How the angle of the picture could be misleading is beyond me.
The article said protesters were concerned with “the company’s share scheme for workers” (which, according to one of the march organisers, Msingathi Mbandana, was one of the main issues when the farmer entered into a share scheme with certain workers in 2000).
The Ferreira family complains that Endulini does not have a “profit sharing scheme”. Schoeman adds that this also did not form a part of the demands raised by the protesters.
GEFFEN says that Mbandana, one of the protest organisers, referred to a scheme in which workers received shares and dividends. “Profit-sharing is a reasonable summation of this,” he argues.
He adds that, although the term “profit-sharing” was not mentioned in the KFWR’s list of demands annexed to the complaint, it appeared to GroundUp to be a reasonable summation of the content of several of the demands, which referred to share certificates and dividends for workers.
The editor says even though the term “profit-sharing scheme” was not pejorative, GroundUp has removed the term to avoid a possible adverse ombudsman ruling, and not because he believed that the term “profit-sharing” was inaccurate.
Schoeman calls Geffen’s response “astounding”, as GroundUp has not ensured that the article was accurate, fair and balanced.
He adds that the publication has assumed the role of judge and jury over their own conduct by deciding how it would update the article. He contends: “This is, with respect, a function of the Press Ombudsman and not GroundUp.”
The article did not state it as fact that there was such a scheme. The journalist used the word “scheme” six times, and every time he attributed it to a source.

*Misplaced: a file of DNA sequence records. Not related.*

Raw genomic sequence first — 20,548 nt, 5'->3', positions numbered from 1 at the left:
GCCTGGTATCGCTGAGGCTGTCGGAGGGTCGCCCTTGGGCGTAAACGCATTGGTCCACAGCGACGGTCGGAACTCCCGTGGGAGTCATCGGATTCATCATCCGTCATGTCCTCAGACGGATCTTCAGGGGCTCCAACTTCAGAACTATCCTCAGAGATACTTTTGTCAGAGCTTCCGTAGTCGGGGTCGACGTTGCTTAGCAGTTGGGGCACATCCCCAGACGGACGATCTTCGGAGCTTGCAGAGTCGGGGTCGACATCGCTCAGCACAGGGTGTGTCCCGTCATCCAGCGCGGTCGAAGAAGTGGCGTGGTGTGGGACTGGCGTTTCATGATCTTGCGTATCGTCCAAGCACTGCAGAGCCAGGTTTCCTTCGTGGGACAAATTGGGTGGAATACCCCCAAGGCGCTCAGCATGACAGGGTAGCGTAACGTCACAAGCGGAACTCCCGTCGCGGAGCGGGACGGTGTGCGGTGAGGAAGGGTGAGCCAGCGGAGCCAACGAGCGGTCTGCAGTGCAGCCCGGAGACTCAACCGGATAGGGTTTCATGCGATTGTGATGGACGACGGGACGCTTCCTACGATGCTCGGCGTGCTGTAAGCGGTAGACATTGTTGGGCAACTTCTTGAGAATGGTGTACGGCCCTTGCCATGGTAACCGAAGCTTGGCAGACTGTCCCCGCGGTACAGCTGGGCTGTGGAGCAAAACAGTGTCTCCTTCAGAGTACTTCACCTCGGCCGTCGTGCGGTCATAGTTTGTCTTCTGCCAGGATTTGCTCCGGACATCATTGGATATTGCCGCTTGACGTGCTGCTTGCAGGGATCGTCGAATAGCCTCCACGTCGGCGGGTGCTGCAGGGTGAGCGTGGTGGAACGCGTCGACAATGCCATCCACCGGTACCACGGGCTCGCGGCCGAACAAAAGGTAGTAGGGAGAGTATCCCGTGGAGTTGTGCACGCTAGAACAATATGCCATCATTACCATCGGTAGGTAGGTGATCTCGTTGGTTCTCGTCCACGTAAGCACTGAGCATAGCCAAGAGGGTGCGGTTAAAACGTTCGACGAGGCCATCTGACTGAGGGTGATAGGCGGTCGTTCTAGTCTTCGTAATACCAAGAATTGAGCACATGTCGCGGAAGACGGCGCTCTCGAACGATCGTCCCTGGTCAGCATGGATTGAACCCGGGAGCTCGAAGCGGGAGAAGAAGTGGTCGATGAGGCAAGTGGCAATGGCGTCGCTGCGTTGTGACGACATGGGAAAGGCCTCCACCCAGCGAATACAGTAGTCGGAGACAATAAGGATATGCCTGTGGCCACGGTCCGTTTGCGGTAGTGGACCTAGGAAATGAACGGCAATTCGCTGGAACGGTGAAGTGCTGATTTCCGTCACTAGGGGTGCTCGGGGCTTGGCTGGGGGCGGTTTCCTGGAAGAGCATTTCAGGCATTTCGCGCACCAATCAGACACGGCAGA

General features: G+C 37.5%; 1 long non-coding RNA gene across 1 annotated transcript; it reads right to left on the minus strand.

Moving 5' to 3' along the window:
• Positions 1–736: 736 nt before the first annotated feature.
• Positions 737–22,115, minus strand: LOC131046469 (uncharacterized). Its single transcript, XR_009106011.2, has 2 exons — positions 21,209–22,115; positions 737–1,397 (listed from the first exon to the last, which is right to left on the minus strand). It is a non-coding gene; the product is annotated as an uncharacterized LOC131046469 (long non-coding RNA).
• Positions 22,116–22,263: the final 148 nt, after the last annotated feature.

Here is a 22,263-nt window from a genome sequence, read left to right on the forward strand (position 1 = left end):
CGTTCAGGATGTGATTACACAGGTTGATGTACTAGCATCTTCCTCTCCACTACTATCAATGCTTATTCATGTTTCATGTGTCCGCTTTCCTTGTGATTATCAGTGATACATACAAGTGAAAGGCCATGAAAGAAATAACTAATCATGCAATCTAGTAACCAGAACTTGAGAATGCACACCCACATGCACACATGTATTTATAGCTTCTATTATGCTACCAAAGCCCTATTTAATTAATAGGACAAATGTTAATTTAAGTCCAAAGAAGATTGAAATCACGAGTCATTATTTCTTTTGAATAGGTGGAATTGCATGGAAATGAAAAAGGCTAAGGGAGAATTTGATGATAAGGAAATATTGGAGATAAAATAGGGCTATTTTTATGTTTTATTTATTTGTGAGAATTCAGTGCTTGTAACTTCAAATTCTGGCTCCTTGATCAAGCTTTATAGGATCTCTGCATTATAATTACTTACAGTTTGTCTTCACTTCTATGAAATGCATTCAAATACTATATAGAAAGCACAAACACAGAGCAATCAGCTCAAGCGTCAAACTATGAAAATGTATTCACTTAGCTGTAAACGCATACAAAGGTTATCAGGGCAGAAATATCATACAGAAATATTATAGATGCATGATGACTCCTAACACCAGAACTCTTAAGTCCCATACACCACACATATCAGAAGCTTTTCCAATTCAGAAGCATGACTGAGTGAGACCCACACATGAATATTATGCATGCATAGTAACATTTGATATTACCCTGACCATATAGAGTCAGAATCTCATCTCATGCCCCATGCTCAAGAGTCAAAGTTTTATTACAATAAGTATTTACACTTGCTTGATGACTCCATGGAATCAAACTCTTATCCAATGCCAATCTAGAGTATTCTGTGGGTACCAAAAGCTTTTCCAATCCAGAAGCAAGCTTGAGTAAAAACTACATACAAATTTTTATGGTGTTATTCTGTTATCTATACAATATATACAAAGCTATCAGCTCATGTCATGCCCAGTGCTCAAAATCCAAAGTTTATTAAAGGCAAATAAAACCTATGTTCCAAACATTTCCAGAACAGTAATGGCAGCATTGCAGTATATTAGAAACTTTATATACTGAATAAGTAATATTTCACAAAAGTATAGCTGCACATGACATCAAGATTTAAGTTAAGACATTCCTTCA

I am also satisfied with Geffen’s argument in this regard which, I believe, does not need any elaboration.
Schoeman says Geffen’s response is “astounding”. For me, it is rather his response that can be classified as such. If GroundUp has removed the term “profit-sharing scheme” to prevent any future problems, surely that should be applauded? Is that not a way to ensure accurate, balanced and fair reporting. Is Schoeman really suggesting a publication should not amend an article on its own?
Receiving land from government at a discount
The article stated: “This was conveniently done in order for the farmers to get land from government at a discount, purporting to be promoting black empowerment. They also got water rights and other benefits,” [Mbandana] said.
The family denies that Endulini received land from government at a discount. In fact, Schoeman says, Endulini “purchased existing farm businesses and thereafter incorporated employees’ trusts which obtained a shareholding in these companies”.
Geffen replies that this information came from Mbandana. He says the article has been updated to record Endulini’s denial.
Again, I am satisfied that GroundUp was justified in publishing Mbandana’s view on this matter. I am also pleased to note that Endulini’e denial to this effect has also already been published.
Beneficiaries receiving no distributions, did not know what was going on
The story said: “Mbandana said ‘[Some] workers ... don’t even know how much their dividends are because they are not allowed to see the company’s financial statements’… He said some workers are given R2,000 a year but after they complained recently, trust members started receiving R3,000, he said.”
The Ferreira family complains it was not true that the beneficiaries of the trust received no distributions or that they did not know what was going on.
Schoeman says that the:
majority of the Endulini trustees were appointed by the beneficiaries;
trustees received training inter alia from the Department of Land Affairs;
trustees and the beneficiaries meet as least once per annum;
beneficiaries are accordingly fully informed; and
trust paid out R35 000 per beneficiary in the past year.
I am not going into the merits of the statement that some workers did not know how much their dividends were. The fact of the matter is that the journalist has published Mbandana’s view on this issue. Just as the latter had a right to his opinion, so GroundUp had the right to publish it.
Chirume quoted Mr Freddy Grootboom as saying that “he was one of the original 50 shareholders in the company”.